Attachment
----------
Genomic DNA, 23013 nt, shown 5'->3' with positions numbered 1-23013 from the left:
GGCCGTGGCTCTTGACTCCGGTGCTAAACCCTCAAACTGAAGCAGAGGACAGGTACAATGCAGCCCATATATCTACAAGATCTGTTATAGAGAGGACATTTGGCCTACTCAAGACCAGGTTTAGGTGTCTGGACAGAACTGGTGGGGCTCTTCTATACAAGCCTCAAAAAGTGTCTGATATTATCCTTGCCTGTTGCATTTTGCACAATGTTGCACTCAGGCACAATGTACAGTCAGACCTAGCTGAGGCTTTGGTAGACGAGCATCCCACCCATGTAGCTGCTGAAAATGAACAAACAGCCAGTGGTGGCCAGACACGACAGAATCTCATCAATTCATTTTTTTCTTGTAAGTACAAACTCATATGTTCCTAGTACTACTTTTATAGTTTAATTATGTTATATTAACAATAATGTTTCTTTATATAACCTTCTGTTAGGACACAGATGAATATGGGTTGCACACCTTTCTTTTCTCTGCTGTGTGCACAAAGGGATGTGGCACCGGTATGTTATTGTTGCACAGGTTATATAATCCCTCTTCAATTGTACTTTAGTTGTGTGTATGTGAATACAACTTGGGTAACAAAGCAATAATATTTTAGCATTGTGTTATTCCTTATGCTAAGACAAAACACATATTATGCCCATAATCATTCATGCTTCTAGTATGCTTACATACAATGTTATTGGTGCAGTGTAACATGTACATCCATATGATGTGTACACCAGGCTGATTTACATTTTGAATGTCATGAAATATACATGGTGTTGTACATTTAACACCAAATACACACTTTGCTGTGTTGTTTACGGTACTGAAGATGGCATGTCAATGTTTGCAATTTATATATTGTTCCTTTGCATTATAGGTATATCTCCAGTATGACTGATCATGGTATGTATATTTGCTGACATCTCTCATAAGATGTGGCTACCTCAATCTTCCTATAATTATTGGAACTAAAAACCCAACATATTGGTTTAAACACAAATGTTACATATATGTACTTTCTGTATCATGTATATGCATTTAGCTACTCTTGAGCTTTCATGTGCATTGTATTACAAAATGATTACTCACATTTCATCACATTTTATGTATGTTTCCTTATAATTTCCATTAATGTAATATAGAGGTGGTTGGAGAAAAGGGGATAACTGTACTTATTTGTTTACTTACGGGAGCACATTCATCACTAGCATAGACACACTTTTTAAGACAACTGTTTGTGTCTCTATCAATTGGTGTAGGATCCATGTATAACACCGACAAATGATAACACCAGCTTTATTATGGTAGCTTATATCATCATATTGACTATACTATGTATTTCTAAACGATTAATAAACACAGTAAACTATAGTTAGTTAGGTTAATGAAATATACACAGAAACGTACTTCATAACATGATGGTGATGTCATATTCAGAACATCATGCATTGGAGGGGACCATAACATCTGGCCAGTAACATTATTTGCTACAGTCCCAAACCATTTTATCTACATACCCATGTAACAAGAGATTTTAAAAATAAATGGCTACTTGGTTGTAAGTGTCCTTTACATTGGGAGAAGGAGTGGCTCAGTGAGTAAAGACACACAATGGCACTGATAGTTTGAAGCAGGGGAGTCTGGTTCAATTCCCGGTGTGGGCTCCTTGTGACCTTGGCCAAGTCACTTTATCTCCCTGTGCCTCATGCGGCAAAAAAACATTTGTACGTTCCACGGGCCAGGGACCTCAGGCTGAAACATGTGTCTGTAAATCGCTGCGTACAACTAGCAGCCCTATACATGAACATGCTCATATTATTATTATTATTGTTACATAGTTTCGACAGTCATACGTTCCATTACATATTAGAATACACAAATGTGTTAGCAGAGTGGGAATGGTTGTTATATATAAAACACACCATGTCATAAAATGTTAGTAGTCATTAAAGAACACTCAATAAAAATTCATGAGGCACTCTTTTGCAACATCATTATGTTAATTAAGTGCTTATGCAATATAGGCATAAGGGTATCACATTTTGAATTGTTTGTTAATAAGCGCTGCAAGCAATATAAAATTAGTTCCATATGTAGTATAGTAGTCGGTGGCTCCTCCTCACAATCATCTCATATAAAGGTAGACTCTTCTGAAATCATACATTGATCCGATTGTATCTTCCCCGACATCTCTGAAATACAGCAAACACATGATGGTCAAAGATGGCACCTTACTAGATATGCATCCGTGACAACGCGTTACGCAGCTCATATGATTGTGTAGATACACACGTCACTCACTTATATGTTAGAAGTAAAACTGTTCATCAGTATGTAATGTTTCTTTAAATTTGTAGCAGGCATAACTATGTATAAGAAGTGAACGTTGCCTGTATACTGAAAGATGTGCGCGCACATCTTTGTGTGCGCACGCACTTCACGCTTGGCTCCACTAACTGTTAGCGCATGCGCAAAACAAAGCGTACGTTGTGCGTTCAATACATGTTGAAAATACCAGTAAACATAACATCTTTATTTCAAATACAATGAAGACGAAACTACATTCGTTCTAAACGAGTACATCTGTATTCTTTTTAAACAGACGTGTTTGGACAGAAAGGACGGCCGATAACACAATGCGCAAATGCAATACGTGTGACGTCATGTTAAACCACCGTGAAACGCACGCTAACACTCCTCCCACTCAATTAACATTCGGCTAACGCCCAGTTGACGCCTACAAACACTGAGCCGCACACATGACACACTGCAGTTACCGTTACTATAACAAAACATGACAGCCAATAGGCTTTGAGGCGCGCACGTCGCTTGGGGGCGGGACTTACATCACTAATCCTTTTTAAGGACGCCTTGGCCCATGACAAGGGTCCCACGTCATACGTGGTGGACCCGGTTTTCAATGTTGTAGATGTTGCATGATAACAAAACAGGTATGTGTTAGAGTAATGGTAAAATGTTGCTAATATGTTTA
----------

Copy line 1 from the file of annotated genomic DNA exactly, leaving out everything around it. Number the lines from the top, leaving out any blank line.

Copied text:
Genomic DNA, 23013 nt, shown 5'->3' with positions numbered 1-23013 from the left: